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Ginger cat detector

Discussion in 'Embedded' started by Stephen Pelc, Apr 4, 2008.

  1. Stephen Pelc

    Stephen Pelc Guest

    I was looking for a new demo application and we've done model
    trains before. As usual, a real-life problem, this one involving
    building management, presented itself.

    We have two cats in the house. We have a very fat black cat
    and a semi-wild skinny black and white one. A very hansdome
    ginger tom has taken to coming through the cat flap, feeding
    itself and spraying, which is the problem.

    Naturally this happens at night when the humans are asleep.
    Collars and magnetic cat-flaps are not an option. Can anyone
    suggest an inexpensive and reliable method of determining
    which cat came through the cat-flap? I really don't want to
    implement the counter-measures until this problem is solved!
    Our cats are not chipped.


    Stephen Pelc,
    MicroProcessor Engineering Ltd - More Real, Less Time
    133 Hill Lane, Southampton SO15 5AF, England
    tel: +44 (0)23 8063 1441, fax: +44 (0)23 8033 9691
    web: http://www.mpeforth.com - free VFX Forth downloads
    Stephen Pelc, Apr 4, 2008
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  2. Stephen Pelc

    larwe Guest

    This is a solved problem with a COTS solution! <http://
    larwe, Apr 4, 2008
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  3. Stephen Pelc

    Dave Guest

    Nice problem, I was thinking of two sprung flaps mounted vertically above
    one another. The cat's enter the top and the skinny one will walk straight
    across into the house. The fat one will fall through the first and second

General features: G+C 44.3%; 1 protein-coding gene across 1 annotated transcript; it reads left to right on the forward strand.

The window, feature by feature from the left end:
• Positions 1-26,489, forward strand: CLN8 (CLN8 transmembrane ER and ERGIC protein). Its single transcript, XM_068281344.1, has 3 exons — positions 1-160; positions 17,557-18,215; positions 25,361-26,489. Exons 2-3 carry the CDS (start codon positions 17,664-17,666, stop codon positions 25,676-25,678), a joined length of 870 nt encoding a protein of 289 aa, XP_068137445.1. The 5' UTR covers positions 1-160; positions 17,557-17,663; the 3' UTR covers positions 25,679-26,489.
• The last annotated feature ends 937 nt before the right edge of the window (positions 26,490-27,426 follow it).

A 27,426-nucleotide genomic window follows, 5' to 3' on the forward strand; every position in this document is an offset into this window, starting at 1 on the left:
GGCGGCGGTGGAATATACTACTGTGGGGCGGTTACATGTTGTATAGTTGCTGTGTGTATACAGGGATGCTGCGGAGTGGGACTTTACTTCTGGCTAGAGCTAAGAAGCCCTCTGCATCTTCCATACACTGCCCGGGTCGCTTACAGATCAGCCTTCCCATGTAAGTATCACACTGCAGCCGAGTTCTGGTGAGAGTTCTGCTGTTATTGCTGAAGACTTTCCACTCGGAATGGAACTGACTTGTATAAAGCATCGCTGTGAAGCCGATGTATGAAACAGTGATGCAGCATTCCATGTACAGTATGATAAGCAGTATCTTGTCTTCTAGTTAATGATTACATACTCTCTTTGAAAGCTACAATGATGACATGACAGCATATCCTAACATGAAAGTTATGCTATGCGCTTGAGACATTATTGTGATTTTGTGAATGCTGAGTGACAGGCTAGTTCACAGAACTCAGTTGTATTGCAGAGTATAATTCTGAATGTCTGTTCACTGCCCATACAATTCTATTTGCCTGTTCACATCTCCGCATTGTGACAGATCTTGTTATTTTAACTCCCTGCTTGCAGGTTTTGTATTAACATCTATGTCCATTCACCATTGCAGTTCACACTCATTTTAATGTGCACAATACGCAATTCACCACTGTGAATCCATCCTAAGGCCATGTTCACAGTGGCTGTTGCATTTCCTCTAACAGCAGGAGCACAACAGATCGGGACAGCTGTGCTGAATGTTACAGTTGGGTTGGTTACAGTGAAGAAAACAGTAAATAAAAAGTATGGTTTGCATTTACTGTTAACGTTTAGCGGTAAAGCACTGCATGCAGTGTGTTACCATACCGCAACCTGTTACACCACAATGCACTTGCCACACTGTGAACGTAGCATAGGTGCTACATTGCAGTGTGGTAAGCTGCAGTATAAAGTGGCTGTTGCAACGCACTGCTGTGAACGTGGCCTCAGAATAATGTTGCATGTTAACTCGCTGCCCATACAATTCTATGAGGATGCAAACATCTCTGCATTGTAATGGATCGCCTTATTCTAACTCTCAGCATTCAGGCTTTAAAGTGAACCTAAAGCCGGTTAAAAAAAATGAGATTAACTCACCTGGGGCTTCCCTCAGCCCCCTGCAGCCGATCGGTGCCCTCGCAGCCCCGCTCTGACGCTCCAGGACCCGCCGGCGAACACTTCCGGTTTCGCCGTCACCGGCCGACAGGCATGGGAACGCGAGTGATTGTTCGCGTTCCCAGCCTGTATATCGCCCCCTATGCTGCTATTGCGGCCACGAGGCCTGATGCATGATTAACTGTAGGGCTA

flaps and then through into the house. The ginger one will fall through the
    first but not the second and from there can only go back out of the house!
    Just need to tune the spring rates.

    I suppose an electronic version would be to have some mass measurement that
    determines which cat it is then opens the appropriate flap to the house or
    back outside.
    Dave, Apr 4, 2008
  4. Stephen Pelc

    larwe Guest

    Cats don't care for funhouse rides; I think this mechanism will train
    them all to just stand outside and mew :)
    larwe, Apr 4, 2008
  5. Put rubber booties on your cats and electrify the floor. Ginger cat
    will only visit once!

    Chris Eilbeck, Apr 4, 2008
  6. Stephen Pelc

    larwe Guest

    I gotta say - the replies in this thread are the very soul and
    definition of what engineering is all about!
    larwe, Apr 4, 2008
  7. Stephen Pelc

    larwe Guest

    Typically between $20 and $60 depending on how much your local vet
    feels his time is worth. Almost all animals that have been adopted
    from shelters will be supplied with the chip preinstalled.
    Readers are given gratis to animal shelters, but there is no unified
    standard (!!!!!!) so several readers are required. Fortunately there
    are open-source projects <http://maxmicrochip.com/>
    larwe, Apr 4, 2008
  8. On that sort of crappy breadboard you need 5 just to be sure one of
    them makes contact :)
    John Devereux, Apr 4, 2008
  9. Stephen Pelc